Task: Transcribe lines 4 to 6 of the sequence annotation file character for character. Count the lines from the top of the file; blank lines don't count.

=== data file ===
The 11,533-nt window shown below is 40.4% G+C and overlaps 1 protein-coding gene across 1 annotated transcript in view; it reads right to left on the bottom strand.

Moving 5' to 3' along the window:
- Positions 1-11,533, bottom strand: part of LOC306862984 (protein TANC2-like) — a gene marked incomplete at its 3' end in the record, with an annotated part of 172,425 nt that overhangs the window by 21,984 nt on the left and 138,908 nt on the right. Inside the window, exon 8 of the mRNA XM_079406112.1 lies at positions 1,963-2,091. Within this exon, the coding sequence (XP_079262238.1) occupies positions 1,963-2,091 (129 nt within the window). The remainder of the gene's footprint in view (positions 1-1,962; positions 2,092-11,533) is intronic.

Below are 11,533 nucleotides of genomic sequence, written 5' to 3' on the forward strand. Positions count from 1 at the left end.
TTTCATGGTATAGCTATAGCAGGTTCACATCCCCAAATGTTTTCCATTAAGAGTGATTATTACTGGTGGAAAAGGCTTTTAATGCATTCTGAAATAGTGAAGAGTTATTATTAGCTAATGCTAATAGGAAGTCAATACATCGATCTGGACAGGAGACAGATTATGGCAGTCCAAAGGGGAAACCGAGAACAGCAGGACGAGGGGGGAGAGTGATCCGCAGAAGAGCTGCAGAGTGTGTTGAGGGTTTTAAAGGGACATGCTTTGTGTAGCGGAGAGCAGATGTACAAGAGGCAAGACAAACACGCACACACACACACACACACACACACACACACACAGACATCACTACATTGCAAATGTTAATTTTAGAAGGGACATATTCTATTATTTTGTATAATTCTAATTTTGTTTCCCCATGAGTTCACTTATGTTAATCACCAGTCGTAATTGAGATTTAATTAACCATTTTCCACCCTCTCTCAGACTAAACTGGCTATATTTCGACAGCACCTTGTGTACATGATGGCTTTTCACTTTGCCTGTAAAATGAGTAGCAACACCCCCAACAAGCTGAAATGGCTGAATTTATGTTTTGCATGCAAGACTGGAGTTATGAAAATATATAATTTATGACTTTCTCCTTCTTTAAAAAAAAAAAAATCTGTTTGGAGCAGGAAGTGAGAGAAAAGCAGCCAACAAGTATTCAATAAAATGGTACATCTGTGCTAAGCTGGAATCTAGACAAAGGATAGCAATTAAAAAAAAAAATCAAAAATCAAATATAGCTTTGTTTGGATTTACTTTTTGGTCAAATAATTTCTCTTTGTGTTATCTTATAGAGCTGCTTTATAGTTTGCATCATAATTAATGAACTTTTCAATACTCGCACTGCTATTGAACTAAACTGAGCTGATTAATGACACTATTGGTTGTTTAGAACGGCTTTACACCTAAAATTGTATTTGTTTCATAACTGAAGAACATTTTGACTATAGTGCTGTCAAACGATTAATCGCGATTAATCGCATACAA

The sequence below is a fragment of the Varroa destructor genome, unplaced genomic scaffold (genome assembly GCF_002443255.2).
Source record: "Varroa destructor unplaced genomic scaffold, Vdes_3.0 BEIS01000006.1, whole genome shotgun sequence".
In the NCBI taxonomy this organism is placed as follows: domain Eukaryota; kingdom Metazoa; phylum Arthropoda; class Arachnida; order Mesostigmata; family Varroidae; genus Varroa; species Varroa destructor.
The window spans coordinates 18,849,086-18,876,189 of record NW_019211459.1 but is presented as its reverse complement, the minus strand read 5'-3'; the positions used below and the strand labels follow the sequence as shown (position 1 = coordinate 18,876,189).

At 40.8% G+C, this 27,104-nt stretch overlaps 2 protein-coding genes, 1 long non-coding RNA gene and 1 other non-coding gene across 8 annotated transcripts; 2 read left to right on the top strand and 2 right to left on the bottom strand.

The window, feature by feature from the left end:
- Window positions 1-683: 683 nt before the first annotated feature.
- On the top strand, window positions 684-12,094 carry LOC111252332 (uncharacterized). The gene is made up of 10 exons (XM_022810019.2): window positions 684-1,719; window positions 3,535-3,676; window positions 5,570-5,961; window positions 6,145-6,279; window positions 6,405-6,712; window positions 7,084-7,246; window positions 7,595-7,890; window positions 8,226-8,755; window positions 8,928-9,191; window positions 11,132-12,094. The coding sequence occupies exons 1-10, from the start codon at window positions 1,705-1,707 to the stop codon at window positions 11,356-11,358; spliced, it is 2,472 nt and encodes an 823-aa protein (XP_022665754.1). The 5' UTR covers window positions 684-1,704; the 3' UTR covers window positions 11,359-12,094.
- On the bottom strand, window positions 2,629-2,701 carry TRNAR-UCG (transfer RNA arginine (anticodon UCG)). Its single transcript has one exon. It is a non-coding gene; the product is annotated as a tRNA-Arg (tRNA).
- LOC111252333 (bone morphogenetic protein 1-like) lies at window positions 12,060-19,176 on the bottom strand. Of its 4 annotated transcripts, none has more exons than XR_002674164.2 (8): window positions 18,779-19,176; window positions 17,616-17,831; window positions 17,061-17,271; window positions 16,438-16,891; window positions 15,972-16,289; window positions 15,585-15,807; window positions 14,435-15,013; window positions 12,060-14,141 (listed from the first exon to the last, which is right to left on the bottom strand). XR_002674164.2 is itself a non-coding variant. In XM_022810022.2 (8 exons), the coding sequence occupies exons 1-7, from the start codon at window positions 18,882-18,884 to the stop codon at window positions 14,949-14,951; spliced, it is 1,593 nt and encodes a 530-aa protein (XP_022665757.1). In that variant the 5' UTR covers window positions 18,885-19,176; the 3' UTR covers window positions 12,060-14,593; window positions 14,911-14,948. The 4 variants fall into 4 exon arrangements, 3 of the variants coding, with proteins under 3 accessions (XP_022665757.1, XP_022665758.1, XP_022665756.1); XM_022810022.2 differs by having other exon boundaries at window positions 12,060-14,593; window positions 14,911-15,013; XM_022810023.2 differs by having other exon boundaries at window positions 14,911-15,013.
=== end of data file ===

Below are 11,533 nucleotides of genomic sequence, written 5' to 3' on the forward strand. Positions count from 1 at the left end.
TTTCATGGTATAGCTATAGCAGGTTCACATCCCCAAATGTTTTCCATTAAGAGTGATTATTACTGGTGGAAAAGGCTTTTAATGCATTCTGAAATAGTGAAGAGTTATTATTAGCTAATGCTAATAGGAAGTCAATACATCGATCTGGACAGGAGACAGATTATGGCAGTCCAAAGGGGAAACCGAGAACAGCAGGACGAGGGGGGAGAGTGATCCGCAGAAGAGCTGCAGAGTGTGTTGAGGGTTTTAAAGGGACATGCTTTGTGTAGCGGAGAGCAGATGTACAAGAGGCAAGACAAACACGCACACACACACACACACACACACACACACACACAGACATCACTACATTGCAAATGTTAATTTTAGAAGGGACATATTCTATTATTTTGTATAATTCTAATTTTGTTTCCCCATGAGTTCACTTATGTTAATCACCAGTCGTAATTGAGATTTAATTAACCATTTTCCACCCTCTCTCAGACTAAACTGGCTATATTTCGACAGCACCTTGTGTACATGATGGCTTTTCACTTTGCCTGTAAAATGAGTAGCAACACCCCCAACAAGCTGAAATGGCTGAATTTATGTTTTGCATGCAAGACTGGAGTTATGAAAATATATAATTTATGACTTTCTCCTTCTTTAAAAAAAAAAAAATCTGTTTGGAGCAGGAAGTGAGAGAAAAGCAGCCAACAAGTATTCAATAAAATGGTACATCTGTGCTAAGCTGGAATCTAGACAAAGGATAGCAATTAAAAAAAAAAATCAAAAATCAAATATAGCTTTGTTTGGATTTACTTTTTGGTCAAATAATTTCTCTTTGTGTTATCTTATAGAGCTGCTTTATAGTTTGCATCATAATTAATGAACTTTTCAATACTCGCACTGCTATTGAACTAAACTGAGCTGATTAATGACACTATTGGTTGTTTAGAACGGCTTTACACCTAAAATTGTATTTGTTTCATAACTGAAGAACATTTTGACTATAGTGCTGTCAAACGATTAATCGCGATTAATCGCATACAA

The sequence below is a fragment of the Varroa destructor genome, unplaced genomic scaffold (genome assembly GCF_002443255.2).